I was watching my brother when the cramps started that afternoon. By 7:30, I was at the hospital. By midnight, I was administered an epidural. That finally let me sleep. But when I woke up at 2 and couldn’t feel my legs, I started freaking out. For the next nine hours, I kept track of my contractions as they intensified from 16 minutes apart to 1 minute, down to 30 seconds, resulting in more pain, but I didn’t want to take too much medication. “The baby’s coming!” I told the nurse, at around 11, but she didn’t believe me. Sure enough, I was 10 centimeters dilated. And sure enough, around 11:45 am, the doctors and obstetric nurses came running in. “Push! Push!” they said. Then it was as if I had a flashback of my whole pregnancy, my earlier life, and what I wanted for the future.

From the start, my self-esteem issues were always there. They made me the target of bullying. Yet within my social isolation lay the core of my future calling… and my inner strength.

Growing up, my dad worked in a hospital, so I used to make rounds with him and stop and say hi to patients. I loved doing it so much that I asked if I could stay in the adult day care. I helped with arts and crafts, distributed the meals, and enjoyed myself with the patients. Similarly, at home, when my mom would get sick, my dad would cater to her every need, and she did the same for him: old Caribbean and Southern remedies: soups, medication and lots of love was always involved to get one another back to health. It didn’t take me long to realize I was meant to be a nurse, and eventually, how to deal with bullies. Now, whenever I would get picked on in school, I would go to the BOCES room, and play with the disabled and special needs children and help the staff with making their meals. Kids used to laugh at me for it, but I felt happy when I would go there, so I just kept coming. Throughout the years, when a program began to grow up around my ongoing involvement, I received the “Young Staff Member” award for my contributions. My dad accompanied me and I enjoyed it a lot.

I knew I had become pregnant when school started in the fall. I was a senior, with graduation in August on the horizon. I was scared, but at the same time, I knew I was well prepared to have a child. Still, at first, I kept my condition from my mother, because her reflex reaction always is to tear me down. She has her issues, and it’s taken me years not to take her cutting words to heart. But I told my teachers and family advocate at Stamford Academy right away; they were all 100% supportive. To prepare myself to be financially independent, I found a part-time job as a sales associate at Macy’s in the mall. But but then I ended up working full time – overnight shifts which included my carrying and unpacking boxes, putting the clothes out and fixing the models, helping out customers and, in certain situations, translating in Spanish.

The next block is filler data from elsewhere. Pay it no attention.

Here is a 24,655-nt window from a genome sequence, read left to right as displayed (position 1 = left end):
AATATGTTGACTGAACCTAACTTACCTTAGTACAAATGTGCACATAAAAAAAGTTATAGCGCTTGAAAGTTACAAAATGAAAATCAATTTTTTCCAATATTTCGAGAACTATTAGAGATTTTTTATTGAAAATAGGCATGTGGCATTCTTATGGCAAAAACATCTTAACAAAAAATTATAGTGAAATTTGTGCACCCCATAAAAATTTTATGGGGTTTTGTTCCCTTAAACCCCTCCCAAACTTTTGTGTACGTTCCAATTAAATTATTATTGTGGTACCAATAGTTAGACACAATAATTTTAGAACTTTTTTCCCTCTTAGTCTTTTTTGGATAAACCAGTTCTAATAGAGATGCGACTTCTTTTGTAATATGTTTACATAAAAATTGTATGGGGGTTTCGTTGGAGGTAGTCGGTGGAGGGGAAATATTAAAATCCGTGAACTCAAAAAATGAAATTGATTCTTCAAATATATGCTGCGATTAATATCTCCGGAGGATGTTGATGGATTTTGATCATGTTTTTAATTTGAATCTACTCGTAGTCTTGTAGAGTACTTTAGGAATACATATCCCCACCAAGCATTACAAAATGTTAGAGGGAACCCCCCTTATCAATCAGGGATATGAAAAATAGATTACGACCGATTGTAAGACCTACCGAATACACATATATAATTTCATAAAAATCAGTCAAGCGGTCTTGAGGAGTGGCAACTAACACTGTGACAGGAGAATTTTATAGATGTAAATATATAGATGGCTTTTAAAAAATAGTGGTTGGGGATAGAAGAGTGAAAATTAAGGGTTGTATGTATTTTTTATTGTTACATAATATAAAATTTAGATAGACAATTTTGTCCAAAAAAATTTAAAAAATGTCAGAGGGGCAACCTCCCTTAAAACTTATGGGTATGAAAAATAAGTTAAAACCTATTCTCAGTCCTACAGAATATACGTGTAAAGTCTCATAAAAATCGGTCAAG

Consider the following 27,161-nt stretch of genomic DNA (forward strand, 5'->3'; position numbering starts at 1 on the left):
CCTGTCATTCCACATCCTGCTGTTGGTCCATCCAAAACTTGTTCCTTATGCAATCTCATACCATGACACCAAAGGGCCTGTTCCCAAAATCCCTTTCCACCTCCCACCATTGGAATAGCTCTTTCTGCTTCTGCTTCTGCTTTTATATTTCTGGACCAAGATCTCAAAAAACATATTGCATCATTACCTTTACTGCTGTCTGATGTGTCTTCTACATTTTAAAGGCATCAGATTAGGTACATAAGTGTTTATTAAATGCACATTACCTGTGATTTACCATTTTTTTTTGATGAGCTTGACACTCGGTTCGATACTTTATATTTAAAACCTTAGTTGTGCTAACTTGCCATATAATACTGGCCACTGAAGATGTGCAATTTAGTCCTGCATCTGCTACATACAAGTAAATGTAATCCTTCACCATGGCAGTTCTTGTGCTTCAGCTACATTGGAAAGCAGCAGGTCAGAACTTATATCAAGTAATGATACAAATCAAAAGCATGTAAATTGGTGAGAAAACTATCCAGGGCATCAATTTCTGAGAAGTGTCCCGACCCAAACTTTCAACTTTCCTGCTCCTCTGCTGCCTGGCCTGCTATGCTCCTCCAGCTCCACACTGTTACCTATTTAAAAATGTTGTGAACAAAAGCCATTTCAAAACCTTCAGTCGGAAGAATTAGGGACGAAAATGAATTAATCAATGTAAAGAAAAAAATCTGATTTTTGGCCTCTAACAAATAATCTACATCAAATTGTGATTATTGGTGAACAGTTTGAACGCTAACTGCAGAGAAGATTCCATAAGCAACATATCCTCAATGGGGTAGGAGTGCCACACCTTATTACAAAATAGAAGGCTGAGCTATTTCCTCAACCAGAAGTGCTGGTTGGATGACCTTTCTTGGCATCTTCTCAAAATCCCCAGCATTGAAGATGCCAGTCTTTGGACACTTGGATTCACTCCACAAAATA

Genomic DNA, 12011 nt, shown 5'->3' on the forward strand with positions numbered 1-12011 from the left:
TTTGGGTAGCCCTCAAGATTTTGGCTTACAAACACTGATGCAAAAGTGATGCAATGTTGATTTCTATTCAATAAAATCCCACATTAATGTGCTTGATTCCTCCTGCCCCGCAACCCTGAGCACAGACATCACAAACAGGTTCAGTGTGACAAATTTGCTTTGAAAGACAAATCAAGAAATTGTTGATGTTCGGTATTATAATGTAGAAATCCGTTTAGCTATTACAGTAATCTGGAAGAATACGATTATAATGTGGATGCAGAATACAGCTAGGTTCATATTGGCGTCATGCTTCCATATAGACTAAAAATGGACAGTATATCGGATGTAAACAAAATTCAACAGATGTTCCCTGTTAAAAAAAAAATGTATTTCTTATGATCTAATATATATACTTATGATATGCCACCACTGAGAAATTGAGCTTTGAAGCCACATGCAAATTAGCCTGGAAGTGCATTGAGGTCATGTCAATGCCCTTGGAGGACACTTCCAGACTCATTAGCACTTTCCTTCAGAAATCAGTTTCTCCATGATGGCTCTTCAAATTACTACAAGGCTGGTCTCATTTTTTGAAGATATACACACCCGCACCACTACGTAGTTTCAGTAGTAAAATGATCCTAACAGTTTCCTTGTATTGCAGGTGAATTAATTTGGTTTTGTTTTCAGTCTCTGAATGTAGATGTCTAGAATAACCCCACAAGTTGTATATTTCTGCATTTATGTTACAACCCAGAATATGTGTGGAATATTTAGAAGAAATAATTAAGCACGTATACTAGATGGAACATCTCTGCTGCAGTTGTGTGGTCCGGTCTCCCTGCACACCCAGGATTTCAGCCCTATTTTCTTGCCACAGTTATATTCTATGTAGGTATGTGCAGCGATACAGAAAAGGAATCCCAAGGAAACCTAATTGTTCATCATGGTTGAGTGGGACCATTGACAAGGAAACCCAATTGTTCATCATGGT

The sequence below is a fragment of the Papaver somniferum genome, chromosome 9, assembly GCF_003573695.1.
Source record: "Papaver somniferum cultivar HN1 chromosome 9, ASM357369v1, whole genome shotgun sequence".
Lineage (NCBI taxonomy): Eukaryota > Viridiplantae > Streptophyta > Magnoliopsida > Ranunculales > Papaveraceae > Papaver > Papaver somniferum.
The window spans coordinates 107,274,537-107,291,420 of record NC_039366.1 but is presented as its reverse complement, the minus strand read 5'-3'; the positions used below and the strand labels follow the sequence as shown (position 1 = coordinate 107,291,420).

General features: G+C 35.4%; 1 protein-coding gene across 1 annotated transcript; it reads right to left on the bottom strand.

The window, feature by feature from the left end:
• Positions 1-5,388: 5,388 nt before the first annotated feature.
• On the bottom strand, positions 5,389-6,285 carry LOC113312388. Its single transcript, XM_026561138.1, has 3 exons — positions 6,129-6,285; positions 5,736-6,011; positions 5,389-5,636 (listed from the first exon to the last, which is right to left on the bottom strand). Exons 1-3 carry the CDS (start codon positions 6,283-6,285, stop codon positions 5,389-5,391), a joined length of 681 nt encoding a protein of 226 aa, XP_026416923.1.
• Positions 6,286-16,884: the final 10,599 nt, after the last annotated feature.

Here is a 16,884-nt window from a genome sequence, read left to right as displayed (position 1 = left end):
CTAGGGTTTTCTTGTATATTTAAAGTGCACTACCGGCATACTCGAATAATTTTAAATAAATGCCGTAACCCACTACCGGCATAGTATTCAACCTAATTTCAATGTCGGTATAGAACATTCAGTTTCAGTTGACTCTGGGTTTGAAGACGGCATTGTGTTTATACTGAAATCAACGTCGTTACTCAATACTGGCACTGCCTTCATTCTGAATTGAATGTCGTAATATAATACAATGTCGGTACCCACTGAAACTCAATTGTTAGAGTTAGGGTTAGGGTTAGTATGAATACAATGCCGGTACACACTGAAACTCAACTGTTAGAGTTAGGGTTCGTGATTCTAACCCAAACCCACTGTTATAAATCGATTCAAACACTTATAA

At first, it took its toll on me. I had trouble waking up. Mr. Hosny, my math teacher was particularly sympathetic. By the time I told my mother, I was prepared. I even moved myself into a residential facility in Norwalk. It was a good experience for me, and I’m trying to go back now.

…And now it was time to P-U-S-H!

And then, at 11:55 a.m., Ava was here, all 7 pounds 5 ounces, 19 and a half inches of her… with me ready to be the mother that I’ve always dreamed of being… supporting and loving and uplifting… keeping everyone spiritually strong and letting her know that her father and I love her… and that we will always be here for her and support any decision that she makes.

A big part of loving yourself is maturity, I will tell her when the time comes. At a point in your life you have to realize that someone calling you ugly, fat, or saying that you’re too black, won’t stop you from getting into college, it wont stop you from getting a job, a home or the career that you want. When you focus on you and not on what people say, that’s when you gain your strength and learn to never give up and, whenever you can’t find the answers, pray. That has always made me stronger.

I am 19 as I write this. I will be 20 on May 31st, and I am a mother of a 3-week and 2-day old. It feels amazing even staying up at night. I love it. I love every bit of it, from the spit up on my clothes to the crying to her trying to talk already, and her being so alert and smart she just makes me really happy. She’s so funny! She’s doing so much and she’s not even a month old. It’s the greatest things that I could ever ask for.

I’m looking forward to starting school as soon as possible and attending NCC. I am starting a 3-month EMT Paramedic class next week that will certify me, and will be in this special unit so I’m really excited for that. Lawrence, Ava’s father, has gotten a job and is doing extremely well. He’s very tired, he’s working crazy hours, but he tells me every day it’s worth it because it is all for Ava. I believe that we are a great set of parents and we’re doing the best we can, but we will push further to the best of our ability to be the best parents in this world.

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